The court recalled that its jurisdiction has its basis in Article I of the Optional Protocol. This jurisdiction is limited to the interpretation or application of the Vienna Convention and does not extend to India’s claims based on any other rules of international law, such as the International Covenant on Civil and Political Rights (ICCPR). As decided in the Avena case of Mexican nationals, the court considered that it is not the conviction and sentence of Jadhav which are to be regarded as a violation of the provisions of the Vienna Convention. 

Though the court reaffirmed a rule laid down in a 1928 case that “it is a principle of International Law…that any breach of an engagement involves an obligation to make reparation” and that “reparation must, as far as possible, wipe out all the consequences of the illegal act.” But consistent with the approach taken by the court in the La Grand (2001) and Avena (2004) cases, for violations of Article 36 of the Vienna Convention, it felt that ‘appropriate reparation’ in this case will be “effective review and reconsideration of the conviction and sentence of Mr Jadhav.” In an order to ensure that the ‘choice of means’ left to Pakistan is not abused, the court asked Pakistan to “take all measures to provide for effective review and reconsideration, including, if necessary, by enacting appropriate legislation.”   

Majesty of international law

India had sought to uphold the majesty of international law for a peaceful settlement of dispute with Pakistan. In the petition, India had contended ‘farcical trial’ by the military court and that Pakistan ‘knowingly, willfully and brazenly’ flouted the VCCR. It was a legal masterstroke that India could invoke the ICJ jurisdiction under the Optional Protocol to the VCCR since the bilateral dialogue process has been frozen. 

India had relied upon the argument that the judicial review process available to Jadhav in Pakistan was ‘hopelessly insufficient’ and that the case was entirely based on a passport and an ‘extracted confession’. In a belated token gesture to preempt the legal case, Pakistan granted visa to Jadhav’s mother and wife to meet him on December 25, 2017. But no official of the Indian High Commission was allowed to be present.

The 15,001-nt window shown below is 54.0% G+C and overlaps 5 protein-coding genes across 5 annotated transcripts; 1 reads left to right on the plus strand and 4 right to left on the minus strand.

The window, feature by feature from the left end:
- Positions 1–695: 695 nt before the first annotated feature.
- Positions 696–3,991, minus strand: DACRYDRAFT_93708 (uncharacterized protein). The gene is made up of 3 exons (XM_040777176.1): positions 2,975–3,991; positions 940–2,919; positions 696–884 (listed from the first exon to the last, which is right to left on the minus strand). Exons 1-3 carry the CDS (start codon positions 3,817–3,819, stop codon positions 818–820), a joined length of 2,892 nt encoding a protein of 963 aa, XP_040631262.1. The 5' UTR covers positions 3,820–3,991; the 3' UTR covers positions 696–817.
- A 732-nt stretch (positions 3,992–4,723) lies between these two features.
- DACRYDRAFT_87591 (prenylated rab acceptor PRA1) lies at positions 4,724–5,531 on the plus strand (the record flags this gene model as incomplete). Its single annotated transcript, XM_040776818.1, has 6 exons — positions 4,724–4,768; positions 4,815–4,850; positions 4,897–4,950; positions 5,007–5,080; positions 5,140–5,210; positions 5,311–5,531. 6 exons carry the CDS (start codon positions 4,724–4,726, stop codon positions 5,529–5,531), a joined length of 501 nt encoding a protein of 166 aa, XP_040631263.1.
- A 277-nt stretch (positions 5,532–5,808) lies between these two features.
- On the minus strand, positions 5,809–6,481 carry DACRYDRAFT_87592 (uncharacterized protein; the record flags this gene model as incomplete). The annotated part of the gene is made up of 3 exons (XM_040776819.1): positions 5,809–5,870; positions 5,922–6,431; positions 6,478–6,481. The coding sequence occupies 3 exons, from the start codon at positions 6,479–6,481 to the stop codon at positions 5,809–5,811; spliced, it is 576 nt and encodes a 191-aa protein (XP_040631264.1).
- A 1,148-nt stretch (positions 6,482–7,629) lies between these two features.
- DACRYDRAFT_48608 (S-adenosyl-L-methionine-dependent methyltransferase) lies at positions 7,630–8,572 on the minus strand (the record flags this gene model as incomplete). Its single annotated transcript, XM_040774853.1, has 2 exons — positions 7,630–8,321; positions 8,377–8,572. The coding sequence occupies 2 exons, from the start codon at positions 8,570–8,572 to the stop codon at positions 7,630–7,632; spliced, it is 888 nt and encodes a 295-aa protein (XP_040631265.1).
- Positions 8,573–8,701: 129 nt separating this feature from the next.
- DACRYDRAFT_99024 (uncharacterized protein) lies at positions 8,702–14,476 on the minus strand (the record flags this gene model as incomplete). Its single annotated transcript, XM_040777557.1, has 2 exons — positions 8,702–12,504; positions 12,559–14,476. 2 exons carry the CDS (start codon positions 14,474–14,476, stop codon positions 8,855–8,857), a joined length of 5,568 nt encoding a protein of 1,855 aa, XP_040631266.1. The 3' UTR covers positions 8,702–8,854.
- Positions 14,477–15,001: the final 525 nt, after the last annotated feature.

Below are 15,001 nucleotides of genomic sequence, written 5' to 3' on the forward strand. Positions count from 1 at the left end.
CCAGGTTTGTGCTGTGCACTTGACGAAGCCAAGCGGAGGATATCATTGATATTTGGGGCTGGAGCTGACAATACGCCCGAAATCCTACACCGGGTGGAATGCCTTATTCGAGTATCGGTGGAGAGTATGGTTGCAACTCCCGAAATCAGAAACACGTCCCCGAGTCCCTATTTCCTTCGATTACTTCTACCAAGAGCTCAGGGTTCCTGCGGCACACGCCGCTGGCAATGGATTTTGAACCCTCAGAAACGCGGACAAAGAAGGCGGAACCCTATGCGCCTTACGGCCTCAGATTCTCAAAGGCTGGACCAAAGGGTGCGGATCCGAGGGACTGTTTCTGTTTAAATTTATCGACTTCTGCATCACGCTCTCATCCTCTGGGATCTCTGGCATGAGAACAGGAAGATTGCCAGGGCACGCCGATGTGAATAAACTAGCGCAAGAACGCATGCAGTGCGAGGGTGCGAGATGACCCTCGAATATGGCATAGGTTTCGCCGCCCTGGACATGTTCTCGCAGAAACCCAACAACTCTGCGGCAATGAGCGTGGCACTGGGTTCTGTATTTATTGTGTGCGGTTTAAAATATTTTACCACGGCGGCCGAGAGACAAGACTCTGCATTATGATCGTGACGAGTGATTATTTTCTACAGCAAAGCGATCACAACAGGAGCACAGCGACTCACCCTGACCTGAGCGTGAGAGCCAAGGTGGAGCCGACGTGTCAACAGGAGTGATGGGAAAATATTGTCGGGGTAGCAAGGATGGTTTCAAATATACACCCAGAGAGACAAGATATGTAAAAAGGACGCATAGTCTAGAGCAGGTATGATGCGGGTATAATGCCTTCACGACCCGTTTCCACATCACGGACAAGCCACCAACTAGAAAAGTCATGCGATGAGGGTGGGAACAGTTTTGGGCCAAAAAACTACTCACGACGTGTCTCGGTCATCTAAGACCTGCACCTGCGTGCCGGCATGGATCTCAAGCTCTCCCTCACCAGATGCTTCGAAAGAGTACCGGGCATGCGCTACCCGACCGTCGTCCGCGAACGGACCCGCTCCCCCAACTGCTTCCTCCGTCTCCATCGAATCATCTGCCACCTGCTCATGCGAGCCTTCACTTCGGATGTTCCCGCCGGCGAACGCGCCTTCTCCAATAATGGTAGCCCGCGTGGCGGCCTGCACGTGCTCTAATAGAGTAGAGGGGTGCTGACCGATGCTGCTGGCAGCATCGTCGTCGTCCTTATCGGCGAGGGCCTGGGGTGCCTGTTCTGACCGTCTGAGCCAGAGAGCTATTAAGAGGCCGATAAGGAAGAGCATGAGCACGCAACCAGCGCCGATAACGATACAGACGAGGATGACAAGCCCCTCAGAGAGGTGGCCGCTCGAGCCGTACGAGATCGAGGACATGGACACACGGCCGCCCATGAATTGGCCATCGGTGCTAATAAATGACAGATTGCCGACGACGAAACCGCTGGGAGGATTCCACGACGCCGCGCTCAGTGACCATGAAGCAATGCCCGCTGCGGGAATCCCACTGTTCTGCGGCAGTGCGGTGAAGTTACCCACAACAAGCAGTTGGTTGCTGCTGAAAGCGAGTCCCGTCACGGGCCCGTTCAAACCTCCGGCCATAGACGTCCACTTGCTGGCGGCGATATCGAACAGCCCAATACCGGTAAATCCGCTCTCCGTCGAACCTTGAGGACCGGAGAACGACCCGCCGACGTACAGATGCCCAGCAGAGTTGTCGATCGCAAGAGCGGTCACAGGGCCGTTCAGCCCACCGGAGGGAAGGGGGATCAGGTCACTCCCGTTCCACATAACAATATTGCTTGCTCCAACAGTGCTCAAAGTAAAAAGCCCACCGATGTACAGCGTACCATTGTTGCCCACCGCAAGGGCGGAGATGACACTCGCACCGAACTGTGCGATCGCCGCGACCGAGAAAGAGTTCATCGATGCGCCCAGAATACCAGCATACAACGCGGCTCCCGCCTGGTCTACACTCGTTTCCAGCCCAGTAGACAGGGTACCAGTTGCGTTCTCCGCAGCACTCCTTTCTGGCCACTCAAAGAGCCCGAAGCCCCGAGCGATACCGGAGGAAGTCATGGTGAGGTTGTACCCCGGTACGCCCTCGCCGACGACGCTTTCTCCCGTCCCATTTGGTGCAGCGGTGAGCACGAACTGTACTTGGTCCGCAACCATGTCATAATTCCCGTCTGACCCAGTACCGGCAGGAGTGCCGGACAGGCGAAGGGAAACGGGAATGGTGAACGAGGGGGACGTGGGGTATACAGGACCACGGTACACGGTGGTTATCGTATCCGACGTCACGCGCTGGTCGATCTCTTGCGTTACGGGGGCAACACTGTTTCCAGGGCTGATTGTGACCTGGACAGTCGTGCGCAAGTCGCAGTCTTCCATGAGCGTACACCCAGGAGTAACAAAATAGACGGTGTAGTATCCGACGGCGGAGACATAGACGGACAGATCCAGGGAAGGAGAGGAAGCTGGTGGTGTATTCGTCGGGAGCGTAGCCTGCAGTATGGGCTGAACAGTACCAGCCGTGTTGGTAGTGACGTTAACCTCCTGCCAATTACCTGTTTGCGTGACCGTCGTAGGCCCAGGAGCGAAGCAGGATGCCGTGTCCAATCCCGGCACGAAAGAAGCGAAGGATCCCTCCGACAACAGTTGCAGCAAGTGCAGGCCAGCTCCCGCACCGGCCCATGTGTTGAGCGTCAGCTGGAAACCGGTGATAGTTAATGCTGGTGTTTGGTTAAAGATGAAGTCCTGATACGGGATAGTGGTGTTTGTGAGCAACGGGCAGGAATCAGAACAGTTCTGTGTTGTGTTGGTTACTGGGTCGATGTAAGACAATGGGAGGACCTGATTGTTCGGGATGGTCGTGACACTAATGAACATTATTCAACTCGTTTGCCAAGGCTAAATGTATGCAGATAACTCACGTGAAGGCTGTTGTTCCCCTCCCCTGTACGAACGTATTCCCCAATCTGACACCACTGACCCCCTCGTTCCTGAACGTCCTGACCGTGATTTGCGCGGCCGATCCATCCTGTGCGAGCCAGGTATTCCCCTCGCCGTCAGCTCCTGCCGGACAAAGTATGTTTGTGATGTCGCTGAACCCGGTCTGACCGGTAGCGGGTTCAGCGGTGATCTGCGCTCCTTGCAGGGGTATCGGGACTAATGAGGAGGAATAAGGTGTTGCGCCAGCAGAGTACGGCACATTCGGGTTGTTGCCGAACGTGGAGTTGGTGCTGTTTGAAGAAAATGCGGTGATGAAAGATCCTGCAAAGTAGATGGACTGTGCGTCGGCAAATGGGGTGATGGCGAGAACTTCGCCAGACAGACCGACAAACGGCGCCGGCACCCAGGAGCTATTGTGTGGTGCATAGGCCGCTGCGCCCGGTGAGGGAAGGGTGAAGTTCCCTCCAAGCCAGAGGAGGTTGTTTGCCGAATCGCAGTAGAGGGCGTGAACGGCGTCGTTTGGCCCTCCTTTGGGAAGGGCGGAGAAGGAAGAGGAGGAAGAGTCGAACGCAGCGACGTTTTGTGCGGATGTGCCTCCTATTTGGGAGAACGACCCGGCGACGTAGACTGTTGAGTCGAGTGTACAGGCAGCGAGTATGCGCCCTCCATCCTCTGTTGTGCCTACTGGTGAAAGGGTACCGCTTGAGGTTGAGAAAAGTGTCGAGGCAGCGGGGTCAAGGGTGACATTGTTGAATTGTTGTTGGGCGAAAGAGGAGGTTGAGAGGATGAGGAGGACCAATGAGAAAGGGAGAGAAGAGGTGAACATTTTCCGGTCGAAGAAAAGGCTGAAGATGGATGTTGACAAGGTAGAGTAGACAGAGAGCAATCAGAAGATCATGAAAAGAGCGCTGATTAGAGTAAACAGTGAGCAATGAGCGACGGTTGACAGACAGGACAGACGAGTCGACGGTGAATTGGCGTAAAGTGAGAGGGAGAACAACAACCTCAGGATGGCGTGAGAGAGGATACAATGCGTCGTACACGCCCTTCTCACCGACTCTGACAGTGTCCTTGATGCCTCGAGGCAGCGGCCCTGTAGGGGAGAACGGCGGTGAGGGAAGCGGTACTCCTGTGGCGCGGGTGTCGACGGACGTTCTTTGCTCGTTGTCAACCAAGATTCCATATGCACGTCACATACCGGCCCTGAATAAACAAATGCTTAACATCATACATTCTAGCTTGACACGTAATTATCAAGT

The Jadhav case provides a refreshing instance of Indian support to a national facing a serious charge in another country. It is based upon one of the cardinal pillars of international law. India was forced to pursue this course since denial of consular access nullified the possibility of the due process and ‘exhaustion of local remedies’. 

The case involved a breach of an international treaty obligation: the VCCR. As expected, it led to the ICJ’s opprobrium of Pakistan’s denial of consular access to Jadhav. The ruling is consistent with the ICJ’s recent jurisprudence in cases such as Breard, La Grand and Avena. The Jadhav case will become a milestone in ensuring that no bilateral agreement can be used as pretext to derogate from the obligation in Article 36 of the Vienna Convention. 

The decisions given by the ICJ are binding on the parties to the dispute. There are glaring cases of defiance in the past by countries such as the US (Nicaragua case) and Iran (Hostages case). Still, Pakistan can defy the ICJ only at its own peril and at the cost of damaging India-Pakistan relations. In a grim situation of the life of a national at stake, the Indian recourse to this international law remedy has brought about a glimmer of hope for Jadhav. 

The case provides a robust message that it will work wonders if India takes the vital instrument of international law more seriously in the conduct of external affairs and, in turn, for the maintenance of international peace and security. The case will leave open the question: Did India handle the Jadhav case properly by engaging a domestic lawyer, instead of a professor of international law as is the established practice before the ICJ, to argue an international law case?